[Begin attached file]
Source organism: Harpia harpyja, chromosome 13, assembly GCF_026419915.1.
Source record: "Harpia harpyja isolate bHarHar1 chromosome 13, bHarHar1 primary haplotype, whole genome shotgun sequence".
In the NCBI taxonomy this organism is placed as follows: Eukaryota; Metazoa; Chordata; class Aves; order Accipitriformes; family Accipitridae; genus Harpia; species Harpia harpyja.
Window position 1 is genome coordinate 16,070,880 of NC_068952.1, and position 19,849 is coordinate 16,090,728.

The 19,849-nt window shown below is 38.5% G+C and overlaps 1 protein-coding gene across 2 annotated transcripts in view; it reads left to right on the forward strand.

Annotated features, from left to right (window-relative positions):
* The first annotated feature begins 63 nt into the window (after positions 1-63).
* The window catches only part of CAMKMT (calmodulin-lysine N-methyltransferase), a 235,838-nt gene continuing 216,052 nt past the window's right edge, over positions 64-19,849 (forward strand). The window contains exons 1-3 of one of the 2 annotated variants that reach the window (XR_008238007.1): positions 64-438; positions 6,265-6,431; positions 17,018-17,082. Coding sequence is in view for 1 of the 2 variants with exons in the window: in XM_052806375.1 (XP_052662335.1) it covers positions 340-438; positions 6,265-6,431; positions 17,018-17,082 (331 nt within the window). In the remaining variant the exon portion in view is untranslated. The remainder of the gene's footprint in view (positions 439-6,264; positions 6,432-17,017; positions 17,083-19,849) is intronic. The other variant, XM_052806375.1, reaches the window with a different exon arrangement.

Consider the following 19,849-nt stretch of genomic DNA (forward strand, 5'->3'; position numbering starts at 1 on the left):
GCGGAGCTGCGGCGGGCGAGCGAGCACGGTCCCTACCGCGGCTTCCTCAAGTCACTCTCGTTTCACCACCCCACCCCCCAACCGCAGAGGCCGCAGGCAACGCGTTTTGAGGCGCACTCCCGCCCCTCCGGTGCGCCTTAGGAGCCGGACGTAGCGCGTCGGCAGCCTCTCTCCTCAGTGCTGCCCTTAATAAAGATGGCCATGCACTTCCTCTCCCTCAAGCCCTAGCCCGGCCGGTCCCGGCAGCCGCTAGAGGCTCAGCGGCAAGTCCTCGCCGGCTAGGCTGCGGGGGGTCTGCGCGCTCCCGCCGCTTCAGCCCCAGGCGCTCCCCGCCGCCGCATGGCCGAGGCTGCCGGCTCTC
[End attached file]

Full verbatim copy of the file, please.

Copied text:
Source organism: Harpia harpyja, chromosome 13, assembly GCF_026419915.1.
Source record: "Harpia harpyja isolate bHarHar1 chromosome 13, bHarHar1 primary haplotype, whole genome shotgun sequence".
In the NCBI taxonomy this organism is placed as follows: Eukaryota; Metazoa; Chordata; class Aves; order Accipitriformes; family Accipitridae; genus Harpia; species Harpia harpyja.
Window position 1 is genome coordinate 16,070,880 of NC_068952.1, and position 19,849 is coordinate 16,090,728.

The 19,849-nt window shown below is 38.5% G+C and overlaps 1 protein-coding gene across 2 annotated transcripts in view; it reads left to right on the forward strand.

Annotated features, from left to right (window-relative positions):
* The first annotated feature begins 63 nt into the window (after positions 1-63).
* The window catches only part of CAMKMT (calmodulin-lysine N-methyltransferase), a 235,838-nt gene continuing 216,052 nt past the window's right edge, over positions 64-19,849 (forward strand). The window contains exons 1-3 of one of the 2 annotated variants that reach the window (XR_008238007.1): positions 64-438; positions 6,265-6,431; positions 17,018-17,082. Coding sequence is in view for 1 of the 2 variants with exons in the window: in XM_052806375.1 (XP_052662335.1) it covers positions 340-438; positions 6,265-6,431; positions 17,018-17,082 (331 nt within the window). In the remaining variant the exon portion in view is untranslated. The remainder of the gene's footprint in view (positions 439-6,264; positions 6,432-17,017; positions 17,083-19,849) is intronic. The other variant, XM_052806375.1, reaches the window with a different exon arrangement.

Consider the following 19,849-nt stretch of genomic DNA (forward strand, 5'->3'; position numbering starts at 1 on the left):
GCGGAGCTGCGGCGGGCGAGCGAGCACGGTCCCTACCGCGGCTTCCTCAAGTCACTCTCGTTTCACCACCCCACCCCCCAACCGCAGAGGCCGCAGGCAACGCGTTTTGAGGCGCACTCCCGCCCCTCCGGTGCGCCTTAGGAGCCGGACGTAGCGCGTCGGCAGCCTCTCTCCTCAGTGCTGCCCTTAATAAAGATGGCCATGCACTTCCTCTCCCTCAAGCCCTAGCCCGGCCGGTCCCGGCAGCCGCTAGAGGCTCAGCGGCAAGTCCTCGCCGGCTAGGCTGCGGGGGGTCTGCGCGCTCCCGCCGCTTCAGCCCCAGGCGCTCCCCGCCGCCGCATGGCCGAGGCTGCCGGCTCTC